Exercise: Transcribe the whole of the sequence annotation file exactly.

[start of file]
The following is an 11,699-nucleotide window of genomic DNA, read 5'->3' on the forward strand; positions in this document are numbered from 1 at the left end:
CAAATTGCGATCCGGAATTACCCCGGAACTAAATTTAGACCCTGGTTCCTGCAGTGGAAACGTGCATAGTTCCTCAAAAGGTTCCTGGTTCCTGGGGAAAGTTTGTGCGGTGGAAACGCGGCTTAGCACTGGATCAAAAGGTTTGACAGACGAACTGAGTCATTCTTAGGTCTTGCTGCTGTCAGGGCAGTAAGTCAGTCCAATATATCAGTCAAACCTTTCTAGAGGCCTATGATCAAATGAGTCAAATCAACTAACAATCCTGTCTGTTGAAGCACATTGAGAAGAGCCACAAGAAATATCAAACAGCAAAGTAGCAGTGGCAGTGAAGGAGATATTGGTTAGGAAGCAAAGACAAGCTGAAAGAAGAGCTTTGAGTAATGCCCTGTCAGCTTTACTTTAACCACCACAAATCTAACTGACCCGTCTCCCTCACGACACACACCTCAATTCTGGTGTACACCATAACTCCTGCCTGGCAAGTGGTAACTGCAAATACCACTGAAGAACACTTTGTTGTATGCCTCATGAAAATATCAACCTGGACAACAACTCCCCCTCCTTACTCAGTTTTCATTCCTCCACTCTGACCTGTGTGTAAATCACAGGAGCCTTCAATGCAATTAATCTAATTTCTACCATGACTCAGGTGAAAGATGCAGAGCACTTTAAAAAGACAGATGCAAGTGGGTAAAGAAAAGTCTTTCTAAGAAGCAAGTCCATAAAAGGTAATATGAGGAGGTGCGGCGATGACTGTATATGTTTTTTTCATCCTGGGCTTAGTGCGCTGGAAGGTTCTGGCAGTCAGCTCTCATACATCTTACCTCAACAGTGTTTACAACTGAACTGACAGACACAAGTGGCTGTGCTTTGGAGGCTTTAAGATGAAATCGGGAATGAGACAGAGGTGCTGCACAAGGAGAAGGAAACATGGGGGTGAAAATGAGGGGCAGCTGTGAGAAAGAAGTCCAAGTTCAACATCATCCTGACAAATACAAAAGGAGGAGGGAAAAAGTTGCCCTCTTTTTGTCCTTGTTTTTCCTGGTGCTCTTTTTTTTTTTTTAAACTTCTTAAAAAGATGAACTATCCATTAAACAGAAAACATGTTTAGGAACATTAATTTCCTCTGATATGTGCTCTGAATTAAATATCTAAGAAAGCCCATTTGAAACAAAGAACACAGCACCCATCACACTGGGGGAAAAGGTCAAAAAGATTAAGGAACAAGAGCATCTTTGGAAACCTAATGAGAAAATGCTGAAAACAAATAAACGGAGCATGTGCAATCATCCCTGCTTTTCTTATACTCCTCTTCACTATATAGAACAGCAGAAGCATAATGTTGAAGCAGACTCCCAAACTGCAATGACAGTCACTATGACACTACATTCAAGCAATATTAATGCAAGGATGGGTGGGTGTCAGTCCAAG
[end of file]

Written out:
The following is an 11,699-nucleotide window of genomic DNA, read 5'->3' on the forward strand; positions in this document are numbered from 1 at the left end:
CAAATTGCGATCCGGAATTACCCCGGAACTAAATTTAGACCCTGGTTCCTGCAGTGGAAACGTGCATAGTTCCTCAAAAGGTTCCTGGTTCCTGGGGAAAGTTTGTGCGGTGGAAACGCGGCTTAGCACTGGATCAAAAGGTTTGACAGACGAACTGAGTCATTCTTAGGTCTTGCTGCTGTCAGGGCAGTAAGTCAGTCCAATATATCAGTCAAACCTTTCTAGAGGCCTATGATCAAATGAGTCAAATCAACTAACAATCCTGTCTGTTGAAGCACATTGAGAAGAGCCACAAGAAATATCAAACAGCAAAGTAGCAGTGGCAGTGAAGGAGATATTGGTTAGGAAGCAAAGACAAGCTGAAAGAAGAGCTTTGAGTAATGCCCTGTCAGCTTTACTTTAACCACCACAAATCTAACTGACCCGTCTCCCTCACGACACACACCTCAATTCTGGTGTACACCATAACTCCTGCCTGGCAAGTGGTAACTGCAAATACCACTGAAGAACACTTTGTTGTATGCCTCATGAAAATATCAACCTGGACAACAACTCCCCCTCCTTACTCAGTTTTCATTCCTCCACTCTGACCTGTGTGTAAATCACAGGAGCCTTCAATGCAATTAATCTAATTTCTACCATGACTCAGGTGAAAGATGCAGAGCACTTTAAAAAGACAGATGCAAGTGGGTAAAGAAAAGTCTTTCTAAGAAGCAAGTCCATAAAAGGTAATATGAGGAGGTGCGGCGATGACTGTATATGTTTTTTTCATCCTGGGCTTAGTGCGCTGGAAGGTTCTGGCAGTCAGCTCTCATACATCTTACCTCAACAGTGTTTACAACTGAACTGACAGACACAAGTGGCTGTGCTTTGGAGGCTTTAAGATGAAATCGGGAATGAGACAGAGGTGCTGCACAAGGAGAAGGAAACATGGGGGTGAAAATGAGGGGCAGCTGTGAGAAAGAAGTCCAAGTTCAACATCATCCTGACAAATACAAAAGGAGGAGGGAAAAAGTTGCCCTCTTTTTGTCCTTGTTTTTCCTGGTGCTCTTTTTTTTTTTTTAAACTTCTTAAAAAGATGAACTATCCATTAAACAGAAAACATGTTTAGGAACATTAATTTCCTCTGATATGTGCTCTGAATTAAATATCTAAGAAAGCCCATTTGAAACAAAGAACACAGCACCCATCACACTGGGGGAAAAGGTCAAAAAGATTAAGGAACAAGAGCATCTTTGGAAACCTAATGAGAAAATGCTGAAAACAAATAAACGGAGCATGTGCAATCATCCCTGCTTTTCTTATACTCCTCTTCACTATATAGAACAGCAGAAGCATAATGTTGAAGCAGACTCCCAAACTGCAATGACAGTCACTATGACACTACATTCAAGCAATATTAATGCAAGGATGGGTGGGTGTCAGTCCAAG